ETH075 – RFinder

If you are anything like me you have used those little repeater Everything Ham Radio Podcast Logodirectories and strained your eyes in the process. I use to hate trying to find a repeater to use while I was on a trip. Most of the time, while I was on a trip, the town that I was in didn’t have any repeaters in it, but the next town over did. Maybe it was two towns over, or the third of fourth town that I look at in the directory. Either way, it was a pain in the…well you know.

Bob had the same thinking that I did all those years ago, but he acted on it. He went and digitized all the repeater data that was available and made it into an Android app. It is now available to IPhone, Android and on the web for just a small fee.

RFinder is the official repeater directory of Canada, the United Kingdom as well as 13 other countries. This year the ARRL partnered with RFinder to print the 2017 ARRL repeater directory. This years directory has 10,000 more listings and is the first time that the ARRL has crowd sourced the repeater information. The data that RFinder uses comes from many different places including Repeater societies, club websites and directly from repeater owners.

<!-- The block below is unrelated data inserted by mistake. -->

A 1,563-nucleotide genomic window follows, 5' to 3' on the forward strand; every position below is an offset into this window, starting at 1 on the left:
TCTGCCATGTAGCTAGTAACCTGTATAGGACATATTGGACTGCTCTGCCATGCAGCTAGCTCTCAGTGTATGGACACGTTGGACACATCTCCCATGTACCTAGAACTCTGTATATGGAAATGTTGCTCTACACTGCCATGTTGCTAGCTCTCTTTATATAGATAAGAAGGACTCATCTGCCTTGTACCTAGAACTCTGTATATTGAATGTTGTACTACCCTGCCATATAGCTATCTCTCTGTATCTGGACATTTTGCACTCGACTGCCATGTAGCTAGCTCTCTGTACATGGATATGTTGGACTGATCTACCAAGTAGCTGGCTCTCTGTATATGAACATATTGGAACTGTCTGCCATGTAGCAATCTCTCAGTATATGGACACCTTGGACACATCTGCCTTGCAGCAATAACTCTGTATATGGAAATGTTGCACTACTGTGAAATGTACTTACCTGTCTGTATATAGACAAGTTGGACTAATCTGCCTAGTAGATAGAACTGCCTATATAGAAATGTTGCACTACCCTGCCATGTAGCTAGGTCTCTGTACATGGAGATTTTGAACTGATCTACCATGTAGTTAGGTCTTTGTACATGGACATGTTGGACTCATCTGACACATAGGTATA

For more information about RFinder, hear it from Bob himself in the latest episode of the Everything Ham Radio Podcast at http://www.everythinghamradio.com/podcast/75

Curtis Mohr, K5CLM, is the author/owner of Everything Ham Radio Blog and Youtube channel. Contact him at [email protected].

4 Responses to “ETH075 – RFinder”

  • Tom. N4TV:

    Ready for this to happen

  • tom, KA4CSG:

    Now to tie it with gps mapping and data transfer to the radio. A traveler’s dream

  • Clint, KA7OEI:

    While the RF Finder is a cool tool, it is still a work in progress.

    Here in rural “7” land we’ve noticed that it has contained an odd mixture of repeaters that missing, those that have either never been on the air or have not been on for many years – and a small number of people seem to mistake getting a repeater listed on RF Finder as the equivalent of it being properly coordinated.

    To be sure, things are getting better as bona-fide frequency coordinators are better-able to make sure that the contained data is up-to-date, accurate and makes sense, but doing so is a constant battle that requires continued effort.

    Here’s hoping that this tool will be increasingly useful with time!

  • Tim Scrimshaw 4X5TS:

    You may also wish to check out repeaterbook.com, which is a free alternative.

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